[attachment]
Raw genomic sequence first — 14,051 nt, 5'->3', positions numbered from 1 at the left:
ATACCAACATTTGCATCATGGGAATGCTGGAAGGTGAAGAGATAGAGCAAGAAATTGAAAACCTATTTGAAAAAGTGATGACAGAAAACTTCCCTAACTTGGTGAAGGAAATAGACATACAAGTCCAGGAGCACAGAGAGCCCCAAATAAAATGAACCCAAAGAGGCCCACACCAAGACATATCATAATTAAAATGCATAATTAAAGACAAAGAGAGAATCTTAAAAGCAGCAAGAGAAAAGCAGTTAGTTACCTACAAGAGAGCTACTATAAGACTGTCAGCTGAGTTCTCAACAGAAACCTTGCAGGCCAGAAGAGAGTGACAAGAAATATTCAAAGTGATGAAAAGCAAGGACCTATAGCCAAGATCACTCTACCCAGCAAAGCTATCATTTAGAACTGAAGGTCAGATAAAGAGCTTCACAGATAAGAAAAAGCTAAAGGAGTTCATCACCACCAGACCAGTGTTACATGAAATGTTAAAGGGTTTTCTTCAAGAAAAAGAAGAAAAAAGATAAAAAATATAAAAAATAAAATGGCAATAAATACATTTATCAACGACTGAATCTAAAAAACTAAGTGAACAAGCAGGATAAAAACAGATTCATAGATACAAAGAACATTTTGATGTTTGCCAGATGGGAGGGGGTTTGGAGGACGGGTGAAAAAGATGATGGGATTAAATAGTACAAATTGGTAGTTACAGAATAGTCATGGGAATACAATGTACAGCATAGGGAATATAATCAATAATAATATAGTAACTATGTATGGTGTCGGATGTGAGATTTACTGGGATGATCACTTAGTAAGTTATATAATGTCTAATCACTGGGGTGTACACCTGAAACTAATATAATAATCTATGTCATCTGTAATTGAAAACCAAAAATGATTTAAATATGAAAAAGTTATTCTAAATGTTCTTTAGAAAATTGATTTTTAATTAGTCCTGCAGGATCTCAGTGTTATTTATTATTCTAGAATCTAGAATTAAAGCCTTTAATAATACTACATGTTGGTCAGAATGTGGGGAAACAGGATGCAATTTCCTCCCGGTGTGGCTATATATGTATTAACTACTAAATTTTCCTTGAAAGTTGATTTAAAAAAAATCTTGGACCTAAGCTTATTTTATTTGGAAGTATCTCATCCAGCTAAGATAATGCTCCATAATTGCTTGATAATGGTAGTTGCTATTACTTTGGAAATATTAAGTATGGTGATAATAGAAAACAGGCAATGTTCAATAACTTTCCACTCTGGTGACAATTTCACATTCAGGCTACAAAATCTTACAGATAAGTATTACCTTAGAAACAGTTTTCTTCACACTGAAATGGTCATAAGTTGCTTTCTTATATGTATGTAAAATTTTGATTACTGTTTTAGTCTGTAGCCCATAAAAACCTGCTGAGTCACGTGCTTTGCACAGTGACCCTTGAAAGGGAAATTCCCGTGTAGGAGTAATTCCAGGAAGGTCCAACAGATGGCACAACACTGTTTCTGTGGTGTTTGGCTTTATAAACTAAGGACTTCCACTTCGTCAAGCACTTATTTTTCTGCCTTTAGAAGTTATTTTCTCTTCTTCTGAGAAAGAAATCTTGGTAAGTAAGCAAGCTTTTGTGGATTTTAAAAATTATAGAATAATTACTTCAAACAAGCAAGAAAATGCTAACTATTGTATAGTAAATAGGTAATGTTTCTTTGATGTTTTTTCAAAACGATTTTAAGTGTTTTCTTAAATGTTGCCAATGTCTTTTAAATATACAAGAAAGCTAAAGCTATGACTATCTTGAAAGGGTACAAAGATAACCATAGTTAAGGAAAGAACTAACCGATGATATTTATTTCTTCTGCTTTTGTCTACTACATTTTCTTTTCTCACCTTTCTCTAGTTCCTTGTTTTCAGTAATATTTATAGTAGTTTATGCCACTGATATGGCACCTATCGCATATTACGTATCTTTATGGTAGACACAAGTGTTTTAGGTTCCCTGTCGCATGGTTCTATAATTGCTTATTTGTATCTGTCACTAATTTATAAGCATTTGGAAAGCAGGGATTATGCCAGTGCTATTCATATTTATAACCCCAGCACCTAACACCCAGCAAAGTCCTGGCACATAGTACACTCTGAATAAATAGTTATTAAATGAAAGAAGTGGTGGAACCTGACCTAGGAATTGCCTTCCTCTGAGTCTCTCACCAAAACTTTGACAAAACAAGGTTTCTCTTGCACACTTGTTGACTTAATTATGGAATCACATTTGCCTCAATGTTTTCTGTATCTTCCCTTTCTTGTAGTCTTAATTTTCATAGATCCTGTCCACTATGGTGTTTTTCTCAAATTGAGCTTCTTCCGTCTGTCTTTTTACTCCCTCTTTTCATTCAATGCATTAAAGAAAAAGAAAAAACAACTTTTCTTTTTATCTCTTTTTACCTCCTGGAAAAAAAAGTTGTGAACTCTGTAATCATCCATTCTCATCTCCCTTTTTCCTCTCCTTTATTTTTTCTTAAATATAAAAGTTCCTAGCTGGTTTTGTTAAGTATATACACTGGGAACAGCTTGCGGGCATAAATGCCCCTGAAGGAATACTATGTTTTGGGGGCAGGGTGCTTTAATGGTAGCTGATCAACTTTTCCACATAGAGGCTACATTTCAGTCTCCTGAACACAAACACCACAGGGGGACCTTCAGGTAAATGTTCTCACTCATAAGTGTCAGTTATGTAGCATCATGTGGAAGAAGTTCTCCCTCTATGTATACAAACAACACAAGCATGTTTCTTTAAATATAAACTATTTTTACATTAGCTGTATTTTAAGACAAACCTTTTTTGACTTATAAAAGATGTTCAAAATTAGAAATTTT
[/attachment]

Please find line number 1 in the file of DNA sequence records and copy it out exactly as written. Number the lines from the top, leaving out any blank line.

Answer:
Raw genomic sequence first — 14,051 nt, 5'->3', positions numbered from 1 at the left: